Lapel buttons have been used for decades to spread messages, advocate for a cause or candidate, identify others who share a belief, or just spread a little humor. The buttons being used by the Kalamazoo Gay Lesbian Resource Center's Bully Button project are carrying on this tradition. In this case, the issue is the bullying of lesbian, gay, bisexual and transgender youths.

According to Zach Bauer, executive director of the KGLRC, the Bully Button was created to build awareness about the negative effects of bullying by using a symbol that makes it easy to identify allies of the LGBT community. "The buttons are part of our larger effort to deal with this problem," he explains. "For example, we have an online component where youths who are being bullied can report their experience. This adds another layer of protection for the area's youths on top of what the school systems are already doing."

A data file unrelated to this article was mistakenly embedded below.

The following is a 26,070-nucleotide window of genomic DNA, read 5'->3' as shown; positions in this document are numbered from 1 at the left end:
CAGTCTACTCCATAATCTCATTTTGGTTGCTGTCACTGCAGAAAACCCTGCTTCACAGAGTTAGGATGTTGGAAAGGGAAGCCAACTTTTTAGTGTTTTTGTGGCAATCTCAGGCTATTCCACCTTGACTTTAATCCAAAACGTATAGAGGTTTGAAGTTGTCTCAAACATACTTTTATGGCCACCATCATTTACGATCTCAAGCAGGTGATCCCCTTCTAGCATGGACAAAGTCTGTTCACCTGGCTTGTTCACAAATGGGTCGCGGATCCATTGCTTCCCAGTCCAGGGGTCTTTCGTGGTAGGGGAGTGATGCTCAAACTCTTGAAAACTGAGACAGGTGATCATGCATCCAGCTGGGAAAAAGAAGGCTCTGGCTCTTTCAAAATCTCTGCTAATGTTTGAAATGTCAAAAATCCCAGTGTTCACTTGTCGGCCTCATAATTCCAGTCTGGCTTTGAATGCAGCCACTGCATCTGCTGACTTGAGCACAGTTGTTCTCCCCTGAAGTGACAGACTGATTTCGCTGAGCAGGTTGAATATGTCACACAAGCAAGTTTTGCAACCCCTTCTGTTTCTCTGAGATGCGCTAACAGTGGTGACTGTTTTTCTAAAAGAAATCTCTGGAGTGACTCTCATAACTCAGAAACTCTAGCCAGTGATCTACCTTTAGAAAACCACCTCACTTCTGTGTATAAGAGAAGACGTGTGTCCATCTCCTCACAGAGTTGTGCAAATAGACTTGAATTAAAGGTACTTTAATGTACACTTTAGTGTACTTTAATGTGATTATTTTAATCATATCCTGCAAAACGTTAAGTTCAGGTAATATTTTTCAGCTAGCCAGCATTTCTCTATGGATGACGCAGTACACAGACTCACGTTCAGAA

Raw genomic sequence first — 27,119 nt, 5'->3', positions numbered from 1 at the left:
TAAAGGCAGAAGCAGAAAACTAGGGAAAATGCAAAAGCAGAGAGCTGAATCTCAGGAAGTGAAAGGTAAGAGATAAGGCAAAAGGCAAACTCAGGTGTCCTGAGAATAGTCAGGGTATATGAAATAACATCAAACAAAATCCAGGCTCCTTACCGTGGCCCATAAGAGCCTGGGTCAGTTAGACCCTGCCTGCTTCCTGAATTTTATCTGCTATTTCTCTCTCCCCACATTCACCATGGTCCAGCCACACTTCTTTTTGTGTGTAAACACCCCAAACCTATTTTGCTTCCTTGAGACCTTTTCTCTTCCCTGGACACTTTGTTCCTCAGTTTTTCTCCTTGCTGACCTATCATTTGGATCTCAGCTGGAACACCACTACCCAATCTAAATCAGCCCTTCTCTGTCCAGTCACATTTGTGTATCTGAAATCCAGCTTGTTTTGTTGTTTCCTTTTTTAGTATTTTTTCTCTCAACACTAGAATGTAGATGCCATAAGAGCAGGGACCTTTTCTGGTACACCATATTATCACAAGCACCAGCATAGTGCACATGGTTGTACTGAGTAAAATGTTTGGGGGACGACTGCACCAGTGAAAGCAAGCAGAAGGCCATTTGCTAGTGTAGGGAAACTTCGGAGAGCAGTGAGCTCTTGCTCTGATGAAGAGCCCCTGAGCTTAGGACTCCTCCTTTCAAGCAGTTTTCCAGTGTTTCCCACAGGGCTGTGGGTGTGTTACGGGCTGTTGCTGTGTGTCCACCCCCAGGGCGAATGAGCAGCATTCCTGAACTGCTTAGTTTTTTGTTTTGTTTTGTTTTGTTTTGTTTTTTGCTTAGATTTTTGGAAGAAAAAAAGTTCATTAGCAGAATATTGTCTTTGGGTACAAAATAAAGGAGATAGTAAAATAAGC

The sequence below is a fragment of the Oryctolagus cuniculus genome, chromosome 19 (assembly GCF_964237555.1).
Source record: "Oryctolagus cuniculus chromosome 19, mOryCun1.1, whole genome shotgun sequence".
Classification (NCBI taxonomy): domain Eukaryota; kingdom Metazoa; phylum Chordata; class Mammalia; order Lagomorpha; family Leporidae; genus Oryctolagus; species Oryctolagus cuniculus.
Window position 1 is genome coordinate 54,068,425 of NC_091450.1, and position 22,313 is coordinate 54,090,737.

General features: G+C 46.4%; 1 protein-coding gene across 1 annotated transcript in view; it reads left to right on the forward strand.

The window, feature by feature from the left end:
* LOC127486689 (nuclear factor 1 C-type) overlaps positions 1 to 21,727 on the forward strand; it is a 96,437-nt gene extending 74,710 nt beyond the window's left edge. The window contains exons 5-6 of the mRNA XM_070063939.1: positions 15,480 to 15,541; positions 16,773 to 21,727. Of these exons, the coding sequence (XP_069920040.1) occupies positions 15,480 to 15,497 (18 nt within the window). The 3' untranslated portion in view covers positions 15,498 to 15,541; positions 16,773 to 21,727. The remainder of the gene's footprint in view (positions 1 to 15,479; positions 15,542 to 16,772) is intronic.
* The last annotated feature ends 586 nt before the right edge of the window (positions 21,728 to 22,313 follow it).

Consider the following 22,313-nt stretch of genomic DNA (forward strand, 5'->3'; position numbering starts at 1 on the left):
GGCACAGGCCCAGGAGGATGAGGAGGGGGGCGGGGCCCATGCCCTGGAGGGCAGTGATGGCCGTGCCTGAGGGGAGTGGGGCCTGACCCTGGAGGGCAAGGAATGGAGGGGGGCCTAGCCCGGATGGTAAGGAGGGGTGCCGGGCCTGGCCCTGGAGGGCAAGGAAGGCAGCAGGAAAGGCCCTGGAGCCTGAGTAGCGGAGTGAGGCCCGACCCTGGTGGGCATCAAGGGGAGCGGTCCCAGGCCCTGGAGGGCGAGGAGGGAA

With the help of a Good Neighbor Grant from the Community Foundation, the KGLRC has been able to print and distribute almost 2,000 buttons. "We distribute the buttons at many different events," Bauer says. "Including the Winter Gala and the various training programs we do. We also share them with Southwest Michigan organizations of all kinds that serve youths."

Does something as simple as a button make a difference? Bauer tells one of his favorite stories. "One of our teenage mentees recently walked into a local grocery store just as one of our community allies –– she's in her 80s –– was walking out. They both had the Bully Button on. He stopped her and they proceeded to have a long conversation about the button and bullying and how serendipitous it was to meet in a grocery store. It shows how a little button can help you identify and connect with others who care about an issue."